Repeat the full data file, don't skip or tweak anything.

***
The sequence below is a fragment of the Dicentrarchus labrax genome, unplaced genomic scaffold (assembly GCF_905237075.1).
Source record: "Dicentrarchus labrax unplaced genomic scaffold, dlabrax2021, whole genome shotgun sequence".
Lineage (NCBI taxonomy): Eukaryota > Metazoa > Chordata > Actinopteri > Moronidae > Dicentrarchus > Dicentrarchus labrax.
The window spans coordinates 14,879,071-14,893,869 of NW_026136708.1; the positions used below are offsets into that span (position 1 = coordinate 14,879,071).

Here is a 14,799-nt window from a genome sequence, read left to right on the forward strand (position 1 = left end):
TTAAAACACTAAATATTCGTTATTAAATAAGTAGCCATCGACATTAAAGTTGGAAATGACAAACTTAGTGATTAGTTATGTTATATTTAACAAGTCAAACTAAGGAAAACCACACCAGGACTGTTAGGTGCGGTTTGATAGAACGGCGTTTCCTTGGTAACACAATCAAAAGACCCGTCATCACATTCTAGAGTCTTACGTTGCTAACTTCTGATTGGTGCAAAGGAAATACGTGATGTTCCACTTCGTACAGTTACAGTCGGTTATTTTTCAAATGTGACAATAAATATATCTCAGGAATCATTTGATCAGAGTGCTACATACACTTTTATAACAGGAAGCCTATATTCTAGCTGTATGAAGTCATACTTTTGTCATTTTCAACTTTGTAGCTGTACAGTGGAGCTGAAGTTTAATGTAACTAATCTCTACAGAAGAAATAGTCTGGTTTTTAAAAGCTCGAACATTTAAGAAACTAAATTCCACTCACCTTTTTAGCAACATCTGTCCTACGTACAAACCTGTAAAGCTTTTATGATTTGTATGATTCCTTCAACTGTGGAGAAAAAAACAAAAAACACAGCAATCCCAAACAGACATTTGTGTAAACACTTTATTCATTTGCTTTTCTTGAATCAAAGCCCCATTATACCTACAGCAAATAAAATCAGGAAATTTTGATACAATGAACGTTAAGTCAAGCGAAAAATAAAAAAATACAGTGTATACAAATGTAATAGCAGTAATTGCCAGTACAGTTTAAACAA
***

The sequence below is a fragment of the Dicentrarchus labrax genome, unplaced genomic scaffold (assembly GCF_905237075.1).
Source record: "Dicentrarchus labrax unplaced genomic scaffold, dlabrax2021, whole genome shotgun sequence".
Lineage (NCBI taxonomy): Eukaryota > Metazoa > Chordata > Actinopteri > Moronidae > Dicentrarchus > Dicentrarchus labrax.
The window spans coordinates 14,879,071-14,893,869 of NW_026136708.1; the positions used below are offsets into that span (position 1 = coordinate 14,879,071).

Here is a 14,799-nt window from a genome sequence, read left to right on the forward strand (position 1 = left end):
TTAAAACACTAAATATTCGTTATTAAATAAGTAGCCATCGACATTAAAGTTGGAAATGACAAACTTAGTGATTAGTTATGTTATATTTAACAAGTCAAACTAAGGAAAACCACACCAGGACTGTTAGGTGCGGTTTGATAGAACGGCGTTTCCTTGGTAACACAATCAAAAGACCCGTCATCACATTCTAGAGTCTTACGTTGCTAACTTCTGATTGGTGCAAAGGAAATACGTGATGTTCCACTTCGTACAGTTACAGTCGGTTATTTTTCAAATGTGACAATAAATATATCTCAGGAATCATTTGATCAGAGTGCTACATACACTTTTATAACAGGAAGCCTATATTCTAGCTGTATGAAGTCATACTTTTGTCATTTTCAACTTTGTAGCTGTACAGTGGAGCTGAAGTTTAATGTAACTAATCTCTACAGAAGAAATAGTCTGGTTTTTAAAAGCTCGAACATTTAAGAAACTAAATTCCACTCACCTTTTTAGCAACATCTGTCCTACGTACAAACCTGTAAAGCTTTTATGATTTGTATGATTCCTTCAACTGTGGAGAAAAAAACAAAAAACACAGCAATCCCAAACAGACATTTGTGTAAACACTTTATTCATTTGCTTTTCTTGAATCAAAGCCCCATTATACCTACAGCAAATAAAATCAGGAAATTTTGATACAATGAACGTTAAGTCAAGCGAAAAATAAAAAAATACAGTGTATACAAATGTAATAGCAGTAATTGCCAGTACAGTTTAAACAA